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Where to start with this one? Here we have a mammoth eleven part, eight and a quarter hour documentary series on the evolution of metal, which first aired in the UK on Sky Arts last year but has now arrived in a nicely packaged 3-DVD set. There have been previous attempts to capture the essence and significance of the genre to both musician and fan (and casual non-metal oriented viewer) such as Penelope Spheeris' late-80s acclaimed feature length documentary film, 'The Decline of Western Civilization Part II: The Metal Years', but 'Metal Evolution' has been billed as the "biggest and most comprehensive series ever made on the history of heavy metal and hard rock". Having sat through the 8+ hours of this profoundly entertaining series, I cannot refute such a statement but I'll get back to the "comprehensive" claim shortly. Produced by Banger Films, you know you're in for quality film-making as they're the same company responsible for, amongst other pieces, 'Metal: A Headbanger's Journey', 'Iron Maiden: Flight 666', 'Rush: Beyond the Lighted Stage' and 'En Vivo!'. And quality it is.

Sam Dunn presents, interviews and narrates throughout, a Canadian musician, director and anthropologist who co-owns Banger Films, and his passion for metal is undeniable which shines through in his discernible enthusiasm and dedication in creating this superlative study on the genre. His anthropological background shows in the man's approach as he quizzes a whole range interviewees from a more subjective angle than merely garnering objective opinion about metal's evolution. The whole feeling of his study is both empirical and authentic in nature in that he travels between countries to all manner of pivotal locations for his interviews. I guess I say empirical too because Dunn fully submerges himself in his study so checks out major European festivals from the perspective of a fan as well as collating insightful, straight-talking and captivating opinions beyond mere facts from the scene's hegemonists and, occasionally, musicians from what could be construed as more underground bands, as well as respected authors, journalists, DJs, record label executives and even a neuroscientist to investigate the effect listening to metal has on our grey matter. And considering the wide array of big-name metal musicians Banger Films secured for the series, it's interesting to learn of the occasional refusal such as when Dunn travels all the way to the Metalcamp festival in Slovenia for a pre-arranged chat with Manowar only for Joey DeMaio to suddenly decide he doesn't want to do an interview (maybe that's why Radiorock DJ Jone Nikula's amusing observation has been edited into this segment: "it's homo-erotic...couldn't they afford a shirt?!"). Each episode is also well-balance in terms of the opinions expressed as for every person singing the praises of a subgenre, there'll be another dissing it (but, hey, interview thrash guys about glam metal and what do you expect?!). It is a little surprising, though, to hear so many of the NWOBHM bands unequivocally stating they despised everything about punk (Diamond Head's Brian Tatler is one of the few that sees its merits).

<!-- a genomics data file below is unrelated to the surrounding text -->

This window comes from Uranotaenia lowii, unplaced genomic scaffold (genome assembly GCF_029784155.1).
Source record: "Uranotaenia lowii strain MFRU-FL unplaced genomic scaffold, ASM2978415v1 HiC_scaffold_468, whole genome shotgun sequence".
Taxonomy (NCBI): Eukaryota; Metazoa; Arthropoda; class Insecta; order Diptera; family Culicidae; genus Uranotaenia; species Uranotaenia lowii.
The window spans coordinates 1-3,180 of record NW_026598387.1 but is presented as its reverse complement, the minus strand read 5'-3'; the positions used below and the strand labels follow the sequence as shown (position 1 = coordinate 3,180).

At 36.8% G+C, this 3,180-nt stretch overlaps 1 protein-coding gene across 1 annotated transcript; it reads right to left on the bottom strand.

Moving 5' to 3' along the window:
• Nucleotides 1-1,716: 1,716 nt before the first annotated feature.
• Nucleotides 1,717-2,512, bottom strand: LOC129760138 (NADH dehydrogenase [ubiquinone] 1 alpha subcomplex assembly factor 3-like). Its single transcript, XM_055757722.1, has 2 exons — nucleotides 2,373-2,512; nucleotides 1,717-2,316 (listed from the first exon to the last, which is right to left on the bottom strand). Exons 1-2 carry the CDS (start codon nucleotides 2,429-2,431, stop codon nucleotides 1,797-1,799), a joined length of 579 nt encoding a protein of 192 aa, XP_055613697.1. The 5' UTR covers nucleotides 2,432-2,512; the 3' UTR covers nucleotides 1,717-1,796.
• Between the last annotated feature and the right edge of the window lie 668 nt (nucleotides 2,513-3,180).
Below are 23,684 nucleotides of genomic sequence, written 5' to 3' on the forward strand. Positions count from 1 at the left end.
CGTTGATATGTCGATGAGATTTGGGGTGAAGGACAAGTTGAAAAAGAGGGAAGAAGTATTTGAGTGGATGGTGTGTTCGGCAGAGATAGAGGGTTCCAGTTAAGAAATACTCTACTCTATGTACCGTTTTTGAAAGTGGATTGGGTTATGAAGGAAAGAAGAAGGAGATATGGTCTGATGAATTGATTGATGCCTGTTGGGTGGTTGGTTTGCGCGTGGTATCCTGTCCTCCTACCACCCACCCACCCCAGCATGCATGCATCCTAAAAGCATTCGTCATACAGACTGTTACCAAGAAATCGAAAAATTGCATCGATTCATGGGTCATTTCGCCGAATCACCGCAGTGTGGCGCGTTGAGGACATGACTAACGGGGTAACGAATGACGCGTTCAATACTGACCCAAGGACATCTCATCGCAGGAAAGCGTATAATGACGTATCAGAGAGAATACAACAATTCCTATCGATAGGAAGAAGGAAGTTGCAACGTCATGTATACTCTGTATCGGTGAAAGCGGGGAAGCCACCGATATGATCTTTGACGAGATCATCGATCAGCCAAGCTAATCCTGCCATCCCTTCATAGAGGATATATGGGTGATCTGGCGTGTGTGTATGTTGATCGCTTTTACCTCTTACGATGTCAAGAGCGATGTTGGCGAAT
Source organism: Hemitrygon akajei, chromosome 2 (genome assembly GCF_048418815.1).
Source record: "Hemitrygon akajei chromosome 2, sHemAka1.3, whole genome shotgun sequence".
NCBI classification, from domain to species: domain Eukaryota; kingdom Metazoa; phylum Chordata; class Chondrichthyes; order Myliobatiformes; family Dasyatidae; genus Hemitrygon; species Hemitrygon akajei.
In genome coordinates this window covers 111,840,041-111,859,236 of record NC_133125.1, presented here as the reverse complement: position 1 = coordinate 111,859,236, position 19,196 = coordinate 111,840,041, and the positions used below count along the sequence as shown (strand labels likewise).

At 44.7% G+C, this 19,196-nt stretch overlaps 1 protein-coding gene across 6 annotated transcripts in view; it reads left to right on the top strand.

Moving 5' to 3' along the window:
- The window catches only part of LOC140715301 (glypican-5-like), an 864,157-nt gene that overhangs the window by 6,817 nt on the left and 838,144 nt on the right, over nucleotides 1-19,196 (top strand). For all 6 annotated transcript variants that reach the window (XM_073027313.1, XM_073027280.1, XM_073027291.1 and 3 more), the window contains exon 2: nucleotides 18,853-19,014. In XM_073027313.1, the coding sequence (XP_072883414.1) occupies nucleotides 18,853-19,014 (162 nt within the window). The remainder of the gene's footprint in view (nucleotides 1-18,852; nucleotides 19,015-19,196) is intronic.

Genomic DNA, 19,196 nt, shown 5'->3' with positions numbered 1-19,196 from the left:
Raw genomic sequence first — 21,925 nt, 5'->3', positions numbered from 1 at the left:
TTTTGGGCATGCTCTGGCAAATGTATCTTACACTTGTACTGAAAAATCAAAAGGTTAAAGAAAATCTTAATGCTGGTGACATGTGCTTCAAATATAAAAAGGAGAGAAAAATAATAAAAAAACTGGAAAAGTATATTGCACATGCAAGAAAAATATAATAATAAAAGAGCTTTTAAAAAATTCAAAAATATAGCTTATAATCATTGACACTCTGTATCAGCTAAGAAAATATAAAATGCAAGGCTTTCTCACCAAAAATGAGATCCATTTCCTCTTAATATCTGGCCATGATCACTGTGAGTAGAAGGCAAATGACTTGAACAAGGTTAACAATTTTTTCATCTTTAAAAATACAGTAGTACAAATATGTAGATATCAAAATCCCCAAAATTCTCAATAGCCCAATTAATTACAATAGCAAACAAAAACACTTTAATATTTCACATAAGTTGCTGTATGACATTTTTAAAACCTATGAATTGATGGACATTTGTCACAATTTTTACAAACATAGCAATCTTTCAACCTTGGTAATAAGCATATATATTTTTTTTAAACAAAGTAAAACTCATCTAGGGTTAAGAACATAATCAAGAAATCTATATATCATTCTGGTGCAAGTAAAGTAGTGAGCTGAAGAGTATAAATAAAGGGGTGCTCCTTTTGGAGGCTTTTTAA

Each of the eleven episodes is themed around a different subgenre or perspective and, in just forty five minutes, Dunn manages to cover much ground. Not only that but he links together the various episodes in terms of how one scene spawned another and the mutually influential effects one subgenre might've had on another (such as when Slayer controversially verged into nu-metal territory on 'Diabolus in Musica'). As such, this doesn't feel like eleven disjointed episodes, rather one lengthy study on metal. As already mentioned, hegemony is the key word here so it's predominantly bands that have been fundamental to each scene's foundations, progression and sustainability that are featured and, like I said, we're dealing with just forty five minutes at a time so omissions are inevitable. However, even though it's nice to see a grunge-themed episode (despite just about every band from said genre disassociating themselves from metal, even to this day) and Dunn justifies its inclusion (and yes, it is important in metal's evolution), the lack of a death metal episode, or even a general extreme metal one that encompasses death, black, grind etc is very surprising. The Gothenburg melo-death scene is featured for a few minutes with At The Gates and Arch Enemy near the climax of the thrash episode as an example of the subgenre's re-emergence in Scandinavia following its decline in the States post-Black Album but it's all too brief. There's also no doom, stoner, metalcore, post-metal, goth metal, folk metal etc. Considering the global popularity of said scenes, the "comprehensive" claim of Banger Films' series, while true in one sense, feels a little unfulfilled. Sure, Dunn cross-references other subgenres throughout with fleeting mentions but he fails to fully acknowledge the true diversity and totality of metal's fragmented nature. This is just a minor criticism though as, ultimately, 'Metal Evolution' is spectacularly entertaining and I sincerely hope a second series is commissioned so the peeps at Banger Films have the opportunity to delve into all the areas of metal that are lacking in this first. Essential viewing for metal connoisseurs and those with a casual interest in the scene.
Eagle Rock Entertainment
3 x DVD
Review by Mark Holmes
8 hrs, 15 mins
19th Nov 2012
1) Pre-History of Metal
2) Early Metal US
3) Early Metal UK
4) New Wave of British Heavy Metal
5) Glam Metal
6) Thrash Metal
7) Grunge
8) Nu Metal
9) Shock Rock
10) Power Metal
11) Progressive Metal
"Essential viewing for metal connoisseurs and those with a casual interest in the scene."